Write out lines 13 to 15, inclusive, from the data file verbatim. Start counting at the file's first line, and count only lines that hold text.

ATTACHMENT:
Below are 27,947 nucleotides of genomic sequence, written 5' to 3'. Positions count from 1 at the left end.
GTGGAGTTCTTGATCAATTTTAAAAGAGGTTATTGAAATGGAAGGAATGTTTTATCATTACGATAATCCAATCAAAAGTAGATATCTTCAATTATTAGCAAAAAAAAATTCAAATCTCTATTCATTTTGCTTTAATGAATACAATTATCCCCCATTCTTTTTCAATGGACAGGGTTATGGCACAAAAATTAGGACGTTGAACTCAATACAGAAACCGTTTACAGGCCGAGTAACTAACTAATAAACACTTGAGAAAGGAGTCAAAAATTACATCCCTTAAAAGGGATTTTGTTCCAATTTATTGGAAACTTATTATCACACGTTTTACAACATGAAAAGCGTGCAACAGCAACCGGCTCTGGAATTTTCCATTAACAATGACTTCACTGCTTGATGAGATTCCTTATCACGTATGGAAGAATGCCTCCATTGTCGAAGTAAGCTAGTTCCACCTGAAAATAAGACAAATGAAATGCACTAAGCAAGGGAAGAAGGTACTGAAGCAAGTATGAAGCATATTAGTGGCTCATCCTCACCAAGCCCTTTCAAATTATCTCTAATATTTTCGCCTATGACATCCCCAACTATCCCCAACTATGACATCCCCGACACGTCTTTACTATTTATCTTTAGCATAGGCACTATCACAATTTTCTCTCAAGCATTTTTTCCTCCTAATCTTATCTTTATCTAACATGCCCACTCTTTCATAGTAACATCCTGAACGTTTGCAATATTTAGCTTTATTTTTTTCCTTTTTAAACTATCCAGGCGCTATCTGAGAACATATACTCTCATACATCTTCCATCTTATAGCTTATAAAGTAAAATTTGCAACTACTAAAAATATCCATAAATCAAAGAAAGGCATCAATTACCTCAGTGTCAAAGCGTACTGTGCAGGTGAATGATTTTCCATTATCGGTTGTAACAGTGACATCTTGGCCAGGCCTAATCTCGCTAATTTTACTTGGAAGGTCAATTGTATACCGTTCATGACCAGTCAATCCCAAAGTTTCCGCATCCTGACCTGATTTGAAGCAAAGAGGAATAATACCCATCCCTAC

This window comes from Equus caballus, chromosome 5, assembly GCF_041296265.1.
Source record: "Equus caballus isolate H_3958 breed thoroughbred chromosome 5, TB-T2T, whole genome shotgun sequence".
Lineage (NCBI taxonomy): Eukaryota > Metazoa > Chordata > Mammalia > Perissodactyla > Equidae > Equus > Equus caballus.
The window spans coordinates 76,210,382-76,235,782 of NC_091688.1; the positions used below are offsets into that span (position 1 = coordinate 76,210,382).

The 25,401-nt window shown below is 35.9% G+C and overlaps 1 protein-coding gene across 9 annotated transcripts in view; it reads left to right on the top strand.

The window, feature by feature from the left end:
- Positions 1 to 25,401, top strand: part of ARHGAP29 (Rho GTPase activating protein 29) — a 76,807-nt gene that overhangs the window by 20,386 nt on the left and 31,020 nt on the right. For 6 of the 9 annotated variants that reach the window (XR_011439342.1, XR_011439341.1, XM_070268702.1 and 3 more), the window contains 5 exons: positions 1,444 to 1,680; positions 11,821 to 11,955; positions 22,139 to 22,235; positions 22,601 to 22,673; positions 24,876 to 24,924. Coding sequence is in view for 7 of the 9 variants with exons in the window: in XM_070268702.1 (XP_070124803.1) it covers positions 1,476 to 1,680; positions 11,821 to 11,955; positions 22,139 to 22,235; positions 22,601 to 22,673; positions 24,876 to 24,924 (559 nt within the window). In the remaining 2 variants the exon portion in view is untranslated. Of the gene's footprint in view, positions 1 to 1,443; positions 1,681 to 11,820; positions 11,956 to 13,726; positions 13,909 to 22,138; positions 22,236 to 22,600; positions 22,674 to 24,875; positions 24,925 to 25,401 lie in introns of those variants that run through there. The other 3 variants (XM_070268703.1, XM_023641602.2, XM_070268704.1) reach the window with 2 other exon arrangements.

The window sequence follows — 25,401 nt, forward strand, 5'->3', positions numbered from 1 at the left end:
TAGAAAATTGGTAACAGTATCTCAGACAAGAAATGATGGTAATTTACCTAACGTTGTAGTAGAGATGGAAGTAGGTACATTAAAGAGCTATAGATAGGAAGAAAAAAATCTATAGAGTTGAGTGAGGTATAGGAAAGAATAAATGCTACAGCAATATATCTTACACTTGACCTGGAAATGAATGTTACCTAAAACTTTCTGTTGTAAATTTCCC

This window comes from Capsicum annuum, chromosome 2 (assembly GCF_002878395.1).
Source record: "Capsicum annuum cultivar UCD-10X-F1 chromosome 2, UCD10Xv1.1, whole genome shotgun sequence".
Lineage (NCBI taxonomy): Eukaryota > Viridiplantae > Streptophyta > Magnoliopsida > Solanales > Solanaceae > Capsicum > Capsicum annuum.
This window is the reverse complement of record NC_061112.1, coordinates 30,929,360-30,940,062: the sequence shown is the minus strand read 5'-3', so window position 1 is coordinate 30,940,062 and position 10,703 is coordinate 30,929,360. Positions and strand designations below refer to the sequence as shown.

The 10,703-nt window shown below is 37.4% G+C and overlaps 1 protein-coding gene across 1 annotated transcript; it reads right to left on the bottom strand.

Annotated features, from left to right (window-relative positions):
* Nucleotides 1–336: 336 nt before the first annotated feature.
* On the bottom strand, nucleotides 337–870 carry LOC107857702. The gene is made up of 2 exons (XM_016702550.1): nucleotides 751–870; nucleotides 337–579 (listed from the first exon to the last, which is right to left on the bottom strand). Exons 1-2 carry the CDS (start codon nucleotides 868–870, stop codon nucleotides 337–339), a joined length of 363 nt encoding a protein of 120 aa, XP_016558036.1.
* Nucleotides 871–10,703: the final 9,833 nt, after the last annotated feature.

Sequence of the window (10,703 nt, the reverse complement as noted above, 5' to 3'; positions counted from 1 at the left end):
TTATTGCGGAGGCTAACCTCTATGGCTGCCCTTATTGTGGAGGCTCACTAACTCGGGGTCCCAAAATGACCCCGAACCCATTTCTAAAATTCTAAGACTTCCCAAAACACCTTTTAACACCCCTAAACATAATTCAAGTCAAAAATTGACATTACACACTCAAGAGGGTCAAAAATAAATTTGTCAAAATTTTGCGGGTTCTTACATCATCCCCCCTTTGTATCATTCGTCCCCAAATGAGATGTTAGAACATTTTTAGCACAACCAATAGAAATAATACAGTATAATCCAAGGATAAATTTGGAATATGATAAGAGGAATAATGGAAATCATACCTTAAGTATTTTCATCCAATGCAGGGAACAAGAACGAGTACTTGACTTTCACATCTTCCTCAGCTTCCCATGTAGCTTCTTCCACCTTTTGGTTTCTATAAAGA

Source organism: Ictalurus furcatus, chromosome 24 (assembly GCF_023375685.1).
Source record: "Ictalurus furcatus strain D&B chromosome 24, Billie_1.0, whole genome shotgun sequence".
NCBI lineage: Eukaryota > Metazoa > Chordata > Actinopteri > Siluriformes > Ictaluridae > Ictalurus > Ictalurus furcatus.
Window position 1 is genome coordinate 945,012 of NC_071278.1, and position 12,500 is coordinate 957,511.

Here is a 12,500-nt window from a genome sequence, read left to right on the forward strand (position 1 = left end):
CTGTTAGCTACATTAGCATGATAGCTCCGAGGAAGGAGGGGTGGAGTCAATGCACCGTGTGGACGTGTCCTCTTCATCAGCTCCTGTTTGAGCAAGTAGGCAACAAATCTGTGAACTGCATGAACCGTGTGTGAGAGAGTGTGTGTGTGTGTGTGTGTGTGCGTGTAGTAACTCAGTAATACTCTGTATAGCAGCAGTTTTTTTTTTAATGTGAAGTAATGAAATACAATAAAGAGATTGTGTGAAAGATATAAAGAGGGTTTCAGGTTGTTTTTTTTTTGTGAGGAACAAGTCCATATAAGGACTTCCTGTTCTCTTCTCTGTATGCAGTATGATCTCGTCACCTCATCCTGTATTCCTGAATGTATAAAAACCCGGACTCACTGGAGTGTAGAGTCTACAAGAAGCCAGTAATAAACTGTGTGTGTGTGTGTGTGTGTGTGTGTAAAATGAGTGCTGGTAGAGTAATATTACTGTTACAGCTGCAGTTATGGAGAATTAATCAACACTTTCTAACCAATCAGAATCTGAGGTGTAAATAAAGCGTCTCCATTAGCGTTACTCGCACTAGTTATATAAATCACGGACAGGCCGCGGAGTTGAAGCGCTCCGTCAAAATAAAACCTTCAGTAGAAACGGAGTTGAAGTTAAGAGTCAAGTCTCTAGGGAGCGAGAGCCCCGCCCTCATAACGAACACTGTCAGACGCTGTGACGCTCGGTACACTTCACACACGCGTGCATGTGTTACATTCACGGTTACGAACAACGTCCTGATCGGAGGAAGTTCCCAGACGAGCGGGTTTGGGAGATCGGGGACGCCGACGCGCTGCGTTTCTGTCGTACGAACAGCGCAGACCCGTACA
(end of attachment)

Source record: "Capsicum annuum cultivar UCD-10X-F1 chromosome 2, UCD10Xv1.1, whole genome shotgun sequence".
Lineage (NCBI taxonomy): Eukaryota > Viridiplantae > Streptophyta > Magnoliopsida > Solanales > Solanaceae > Capsicum > Capsicum annuum.
This window is the reverse complement of record NC_061112.1, coordinates 30,929,360-30,940,062: the sequence shown is the minus strand read 5'-3', so window position 1 is coordinate 30,940,062 and position 10,703 is coordinate 30,929,360. Positions and strand designations below refer to the sequence as shown.